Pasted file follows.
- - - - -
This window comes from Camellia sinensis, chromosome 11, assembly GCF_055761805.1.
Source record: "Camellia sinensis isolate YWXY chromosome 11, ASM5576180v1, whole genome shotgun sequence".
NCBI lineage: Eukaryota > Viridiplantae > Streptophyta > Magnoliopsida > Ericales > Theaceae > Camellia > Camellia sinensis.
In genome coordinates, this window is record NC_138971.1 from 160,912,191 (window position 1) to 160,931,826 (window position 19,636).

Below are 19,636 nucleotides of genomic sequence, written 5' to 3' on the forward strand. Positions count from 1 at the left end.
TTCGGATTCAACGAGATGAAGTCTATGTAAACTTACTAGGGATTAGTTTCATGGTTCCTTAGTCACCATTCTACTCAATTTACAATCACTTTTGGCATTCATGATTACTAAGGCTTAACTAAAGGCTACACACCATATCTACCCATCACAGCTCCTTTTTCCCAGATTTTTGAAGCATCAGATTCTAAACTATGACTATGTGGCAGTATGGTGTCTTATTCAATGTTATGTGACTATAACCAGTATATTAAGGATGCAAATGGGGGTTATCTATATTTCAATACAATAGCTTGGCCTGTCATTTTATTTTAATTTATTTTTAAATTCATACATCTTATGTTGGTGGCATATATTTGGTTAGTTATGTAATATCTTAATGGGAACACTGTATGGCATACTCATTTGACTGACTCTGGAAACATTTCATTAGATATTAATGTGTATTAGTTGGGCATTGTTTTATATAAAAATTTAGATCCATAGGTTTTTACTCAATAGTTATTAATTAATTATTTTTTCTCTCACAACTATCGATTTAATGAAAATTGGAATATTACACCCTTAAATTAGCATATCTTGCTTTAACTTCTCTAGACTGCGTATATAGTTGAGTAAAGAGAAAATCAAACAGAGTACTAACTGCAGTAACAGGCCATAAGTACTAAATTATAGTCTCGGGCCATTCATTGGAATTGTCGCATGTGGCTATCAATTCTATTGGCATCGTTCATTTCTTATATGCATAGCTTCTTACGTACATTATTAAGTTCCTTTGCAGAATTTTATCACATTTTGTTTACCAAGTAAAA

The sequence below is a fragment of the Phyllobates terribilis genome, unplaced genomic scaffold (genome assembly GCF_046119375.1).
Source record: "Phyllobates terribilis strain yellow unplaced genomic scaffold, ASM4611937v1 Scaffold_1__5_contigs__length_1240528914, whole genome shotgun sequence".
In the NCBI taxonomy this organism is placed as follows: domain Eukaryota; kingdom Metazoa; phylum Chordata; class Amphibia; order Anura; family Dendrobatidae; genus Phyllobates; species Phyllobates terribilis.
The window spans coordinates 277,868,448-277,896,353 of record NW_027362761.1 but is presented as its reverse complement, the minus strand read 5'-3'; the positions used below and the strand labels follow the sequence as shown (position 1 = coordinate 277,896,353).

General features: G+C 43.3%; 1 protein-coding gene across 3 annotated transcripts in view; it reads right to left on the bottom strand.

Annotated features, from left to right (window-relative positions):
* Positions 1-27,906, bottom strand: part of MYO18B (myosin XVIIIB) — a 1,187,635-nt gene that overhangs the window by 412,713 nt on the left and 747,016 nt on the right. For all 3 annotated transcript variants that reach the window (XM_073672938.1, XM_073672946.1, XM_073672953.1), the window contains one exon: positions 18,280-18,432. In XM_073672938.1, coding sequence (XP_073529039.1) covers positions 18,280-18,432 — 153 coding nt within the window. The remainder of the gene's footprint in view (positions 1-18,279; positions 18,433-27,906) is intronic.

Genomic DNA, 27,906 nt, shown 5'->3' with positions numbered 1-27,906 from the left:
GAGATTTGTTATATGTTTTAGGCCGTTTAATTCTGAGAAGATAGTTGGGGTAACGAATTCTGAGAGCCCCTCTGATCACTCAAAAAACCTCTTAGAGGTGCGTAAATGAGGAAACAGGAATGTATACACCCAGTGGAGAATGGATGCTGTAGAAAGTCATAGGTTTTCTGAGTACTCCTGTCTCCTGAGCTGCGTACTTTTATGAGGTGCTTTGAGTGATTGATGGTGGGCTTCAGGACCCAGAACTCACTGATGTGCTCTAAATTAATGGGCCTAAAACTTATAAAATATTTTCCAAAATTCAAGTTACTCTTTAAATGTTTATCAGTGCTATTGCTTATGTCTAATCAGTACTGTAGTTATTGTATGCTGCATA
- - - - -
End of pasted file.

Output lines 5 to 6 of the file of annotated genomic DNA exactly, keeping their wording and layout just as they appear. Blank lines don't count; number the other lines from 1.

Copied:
Below are 19,636 nucleotides of genomic sequence, written 5' to 3' on the forward strand. Positions count from 1 at the left end.
TTCGGATTCAACGAGATGAAGTCTATGTAAACTTACTAGGGATTAGTTTCATGGTTCCTTAGTCACCATTCTACTCAATTTACAATCACTTTTGGCATTCATGATTACTAAGGCTTAACTAAAGGCTACACACCATATCTACCCATCACAGCTCCTTTTTCCCAGATTTTTGAAGCATCAGATTCTAAACTATGACTATGTGGCAGTATGGTGTCTTATTCAATGTTATGTGACTATAACCAGTATATTAAGGATGCAAATGGGGGTTATCTATATTTCAATACAATAGCTTGGCCTGTCATTTTATTTTAATTTATTTTTAAATTCATACATCTTATGTTGGTGGCATATATTTGGTTAGTTATGTAATATCTTAATGGGAACACTGTATGGCATACTCATTTGACTGACTCTGGAAACATTTCATTAGATATTAATGTGTATTAGTTGGGCATTGTTTTATATAAAAATTTAGATCCATAGGTTTTTACTCAATAGTTATTAATTAATTATTTTTTCTCTCACAACTATCGATTTAATGAAAATTGGAATATTACACCCTTAAATTAGCATATCTTGCTTTAACTTCTCTAGACTGCGTATATAGTTGAGTAAAGAGAAAATCAAACAGAGTACTAACTGCAGTAACAGGCCATAAGTACTAAATTATAGTCTCGGGCCATTCATTGGAATTGTCGCATGTGGCTATCAATTCTATTGGCATCGTTCATTTCTTATATGCATAGCTTCTTACGTACATTATTAAGTTCCTTTGCAGAATTTTATCACATTTTGTTTACCAAGTAAAA